8. Walkability Gets Some Attention

Walkability received some well-deserved attention this year as well. A walking workshop held with community leaders last spring outlined an action plan for improving walkability in Omaha. We also had the great pleasure of hearing the highly convincing Jeff Speck speak about the importance of creating a walking-friendly city at this year’s Heartland Active Transportation Summit. New wayfinding signs were also placed in Downtown Omaha.

9. Some Movement on Regional Passenger Rail

Regional passenger rail also made the news this year with the Chicago to Council Bluffs-Omaha Regional Passenger Rail System Planning Study. Research suggests a significant return on investment if the project is implemented. There is strong support in Iowa for the project.

10.   Several Projects with Potential

Last but not least, several exciting projects were proposed or got under way this year. Emerging Terrain’s Belt Line Project was no doubt the most exciting, proposing to repurpose the old Belt Line rail line to include light rail and a trail, spurring development along this abandoned route. The City also held a public meeting on the Crossroads redevelopment and funding was approved by the City Council to begin needed studies for expanding the Bob Kerrey Pedestrian Bridge to connect to TD Ameritrade Park.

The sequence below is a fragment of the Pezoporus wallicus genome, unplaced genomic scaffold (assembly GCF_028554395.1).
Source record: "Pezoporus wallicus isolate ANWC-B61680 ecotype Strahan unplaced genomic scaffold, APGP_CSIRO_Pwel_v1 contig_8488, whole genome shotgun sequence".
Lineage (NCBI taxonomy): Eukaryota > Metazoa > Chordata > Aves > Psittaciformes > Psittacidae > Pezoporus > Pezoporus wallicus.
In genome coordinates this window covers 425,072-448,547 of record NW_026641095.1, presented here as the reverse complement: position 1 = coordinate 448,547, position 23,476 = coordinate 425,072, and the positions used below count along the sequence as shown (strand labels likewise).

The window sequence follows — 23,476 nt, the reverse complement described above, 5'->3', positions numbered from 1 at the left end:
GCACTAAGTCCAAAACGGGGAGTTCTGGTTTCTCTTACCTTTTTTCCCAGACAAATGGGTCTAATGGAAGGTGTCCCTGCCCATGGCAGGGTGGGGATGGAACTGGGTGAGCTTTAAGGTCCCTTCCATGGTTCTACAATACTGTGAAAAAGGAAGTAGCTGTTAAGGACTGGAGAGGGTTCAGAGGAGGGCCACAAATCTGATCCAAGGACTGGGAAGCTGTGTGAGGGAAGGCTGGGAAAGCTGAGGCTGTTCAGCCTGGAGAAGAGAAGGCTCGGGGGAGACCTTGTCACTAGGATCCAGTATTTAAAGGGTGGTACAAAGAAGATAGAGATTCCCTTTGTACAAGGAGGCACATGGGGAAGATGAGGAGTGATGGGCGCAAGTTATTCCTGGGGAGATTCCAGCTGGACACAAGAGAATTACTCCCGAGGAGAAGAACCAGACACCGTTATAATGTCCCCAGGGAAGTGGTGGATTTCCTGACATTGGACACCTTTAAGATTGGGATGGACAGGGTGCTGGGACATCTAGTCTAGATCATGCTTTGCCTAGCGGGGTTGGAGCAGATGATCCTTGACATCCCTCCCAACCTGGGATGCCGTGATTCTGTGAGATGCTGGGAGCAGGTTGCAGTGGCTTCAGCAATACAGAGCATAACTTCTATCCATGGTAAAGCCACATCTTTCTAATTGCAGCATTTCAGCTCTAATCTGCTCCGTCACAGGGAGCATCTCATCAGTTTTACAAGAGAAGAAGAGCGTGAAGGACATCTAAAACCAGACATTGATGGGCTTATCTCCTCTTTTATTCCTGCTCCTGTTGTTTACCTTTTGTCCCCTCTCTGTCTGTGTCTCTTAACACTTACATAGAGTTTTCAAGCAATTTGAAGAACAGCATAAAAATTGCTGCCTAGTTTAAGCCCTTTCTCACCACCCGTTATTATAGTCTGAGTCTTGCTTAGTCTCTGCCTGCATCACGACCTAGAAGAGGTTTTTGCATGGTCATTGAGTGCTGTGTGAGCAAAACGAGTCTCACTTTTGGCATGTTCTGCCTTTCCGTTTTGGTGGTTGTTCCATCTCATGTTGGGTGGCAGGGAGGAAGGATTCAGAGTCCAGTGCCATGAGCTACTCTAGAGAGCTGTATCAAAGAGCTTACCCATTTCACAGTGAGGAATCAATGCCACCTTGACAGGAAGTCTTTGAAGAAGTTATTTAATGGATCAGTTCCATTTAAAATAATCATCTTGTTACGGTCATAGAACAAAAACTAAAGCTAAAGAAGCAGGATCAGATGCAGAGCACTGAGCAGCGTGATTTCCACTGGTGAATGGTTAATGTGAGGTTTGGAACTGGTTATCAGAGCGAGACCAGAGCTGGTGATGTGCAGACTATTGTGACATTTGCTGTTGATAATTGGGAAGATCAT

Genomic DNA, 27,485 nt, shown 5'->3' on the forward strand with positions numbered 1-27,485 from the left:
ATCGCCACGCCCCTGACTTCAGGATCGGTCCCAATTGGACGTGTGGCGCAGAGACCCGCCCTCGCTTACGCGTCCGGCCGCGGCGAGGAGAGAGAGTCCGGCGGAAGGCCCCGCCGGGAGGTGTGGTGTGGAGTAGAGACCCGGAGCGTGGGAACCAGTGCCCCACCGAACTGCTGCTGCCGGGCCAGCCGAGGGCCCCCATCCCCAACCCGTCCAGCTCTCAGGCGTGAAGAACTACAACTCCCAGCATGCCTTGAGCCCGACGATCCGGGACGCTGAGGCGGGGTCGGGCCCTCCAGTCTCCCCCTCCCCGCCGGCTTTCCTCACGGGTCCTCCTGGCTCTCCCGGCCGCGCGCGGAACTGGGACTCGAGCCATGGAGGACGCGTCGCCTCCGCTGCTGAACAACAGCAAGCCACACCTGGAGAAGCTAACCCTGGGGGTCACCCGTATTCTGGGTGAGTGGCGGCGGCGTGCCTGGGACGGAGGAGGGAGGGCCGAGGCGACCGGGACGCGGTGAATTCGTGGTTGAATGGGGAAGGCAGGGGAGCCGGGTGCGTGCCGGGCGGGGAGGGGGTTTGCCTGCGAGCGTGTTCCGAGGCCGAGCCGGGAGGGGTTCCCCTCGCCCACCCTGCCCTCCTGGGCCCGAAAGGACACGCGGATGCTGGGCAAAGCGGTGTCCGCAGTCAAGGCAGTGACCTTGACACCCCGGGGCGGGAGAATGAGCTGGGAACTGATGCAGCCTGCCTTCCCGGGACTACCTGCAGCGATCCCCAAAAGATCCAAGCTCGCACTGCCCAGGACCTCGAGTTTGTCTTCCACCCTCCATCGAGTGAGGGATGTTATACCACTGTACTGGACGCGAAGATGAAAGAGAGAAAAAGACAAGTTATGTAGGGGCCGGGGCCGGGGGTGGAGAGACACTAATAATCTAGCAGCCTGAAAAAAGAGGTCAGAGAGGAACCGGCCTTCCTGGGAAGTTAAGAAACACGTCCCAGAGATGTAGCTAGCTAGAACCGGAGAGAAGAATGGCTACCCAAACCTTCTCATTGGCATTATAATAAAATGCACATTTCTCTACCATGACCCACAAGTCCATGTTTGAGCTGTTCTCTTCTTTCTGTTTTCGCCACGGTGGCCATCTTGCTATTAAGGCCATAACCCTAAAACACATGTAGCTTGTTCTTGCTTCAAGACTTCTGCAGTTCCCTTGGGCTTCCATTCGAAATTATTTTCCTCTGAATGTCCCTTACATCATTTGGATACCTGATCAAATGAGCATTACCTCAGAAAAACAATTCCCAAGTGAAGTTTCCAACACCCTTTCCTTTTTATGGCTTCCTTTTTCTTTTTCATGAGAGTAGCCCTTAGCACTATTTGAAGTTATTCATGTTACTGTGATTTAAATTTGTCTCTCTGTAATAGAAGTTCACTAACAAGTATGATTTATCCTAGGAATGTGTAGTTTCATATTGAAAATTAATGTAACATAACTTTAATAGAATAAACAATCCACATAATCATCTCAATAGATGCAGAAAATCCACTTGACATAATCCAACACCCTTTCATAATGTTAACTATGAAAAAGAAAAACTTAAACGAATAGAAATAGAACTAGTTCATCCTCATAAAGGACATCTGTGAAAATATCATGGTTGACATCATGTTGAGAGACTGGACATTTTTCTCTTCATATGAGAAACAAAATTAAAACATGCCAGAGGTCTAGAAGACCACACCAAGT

2 Replies to “The Top 10 Omaha-Area Transportation Stories of 2013”

  1. John H. says:

    “bicycle commuting in Omaha has been climbing sharply–124.3% from 2000 to 2012”

    I’d rather see numbers than a percent. Last I saw, Omaha had about .1% commutes by bicycle, so a 124.3% growth of that is still a VERY small number and nothing to really get excited about.